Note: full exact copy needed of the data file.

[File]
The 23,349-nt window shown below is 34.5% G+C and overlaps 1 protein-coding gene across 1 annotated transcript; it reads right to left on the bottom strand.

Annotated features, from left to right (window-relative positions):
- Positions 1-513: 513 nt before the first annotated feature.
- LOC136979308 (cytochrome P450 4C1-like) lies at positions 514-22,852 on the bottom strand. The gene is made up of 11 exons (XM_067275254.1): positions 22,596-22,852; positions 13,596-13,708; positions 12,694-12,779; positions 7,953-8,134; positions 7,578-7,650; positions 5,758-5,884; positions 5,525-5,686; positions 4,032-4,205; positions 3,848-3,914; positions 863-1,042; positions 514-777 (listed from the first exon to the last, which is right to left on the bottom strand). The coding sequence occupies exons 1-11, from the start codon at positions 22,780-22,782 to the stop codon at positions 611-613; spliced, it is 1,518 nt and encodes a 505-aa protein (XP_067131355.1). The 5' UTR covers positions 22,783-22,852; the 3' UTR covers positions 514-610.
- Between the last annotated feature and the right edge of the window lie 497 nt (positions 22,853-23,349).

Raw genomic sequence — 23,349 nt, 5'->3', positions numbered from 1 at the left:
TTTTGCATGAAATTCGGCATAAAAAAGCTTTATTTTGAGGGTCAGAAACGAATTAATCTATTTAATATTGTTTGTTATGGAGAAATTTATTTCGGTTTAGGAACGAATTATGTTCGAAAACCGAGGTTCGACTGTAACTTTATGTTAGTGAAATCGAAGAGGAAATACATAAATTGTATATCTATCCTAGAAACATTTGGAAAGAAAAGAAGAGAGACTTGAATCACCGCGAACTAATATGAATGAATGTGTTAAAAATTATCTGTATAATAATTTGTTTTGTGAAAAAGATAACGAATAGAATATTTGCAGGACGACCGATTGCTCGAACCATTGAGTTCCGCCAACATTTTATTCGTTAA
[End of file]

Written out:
The 23,349-nt window shown below is 34.5% G+C and overlaps 1 protein-coding gene across 1 annotated transcript; it reads right to left on the bottom strand.

Annotated features, from left to right (window-relative positions):
- Positions 1-513: 513 nt before the first annotated feature.
- LOC136979308 (cytochrome P450 4C1-like) lies at positions 514-22,852 on the bottom strand. The gene is made up of 11 exons (XM_067275254.1): positions 22,596-22,852; positions 13,596-13,708; positions 12,694-12,779; positions 7,953-8,134; positions 7,578-7,650; positions 5,758-5,884; positions 5,525-5,686; positions 4,032-4,205; positions 3,848-3,914; positions 863-1,042; positions 514-777 (listed from the first exon to the last, which is right to left on the bottom strand). The coding sequence occupies exons 1-11, from the start codon at positions 22,780-22,782 to the stop codon at positions 611-613; spliced, it is 1,518 nt and encodes a 505-aa protein (XP_067131355.1). The 5' UTR covers positions 22,783-22,852; the 3' UTR covers positions 514-610.
- Between the last annotated feature and the right edge of the window lie 497 nt (positions 22,853-23,349).

Raw genomic sequence — 23,349 nt, 5'->3', positions numbered from 1 at the left:
TTTTGCATGAAATTCGGCATAAAAAAGCTTTATTTTGAGGGTCAGAAACGAATTAATCTATTTAATATTGTTTGTTATGGAGAAATTTATTTCGGTTTAGGAACGAATTATGTTCGAAAACCGAGGTTCGACTGTAACTTTATGTTAGTGAAATCGAAGAGGAAATACATAAATTGTATATCTATCCTAGAAACATTTGGAAAGAAAAGAAGAGAGACTTGAATCACCGCGAACTAATATGAATGAATGTGTTAAAAATTATCTGTATAATAATTTGTTTTGTGAAAAAGATAACGAATAGAATATTTGCAGGACGACCGATTGCTCGAACCATTGAGTTCCGCCAACATTTTATTCGTTAA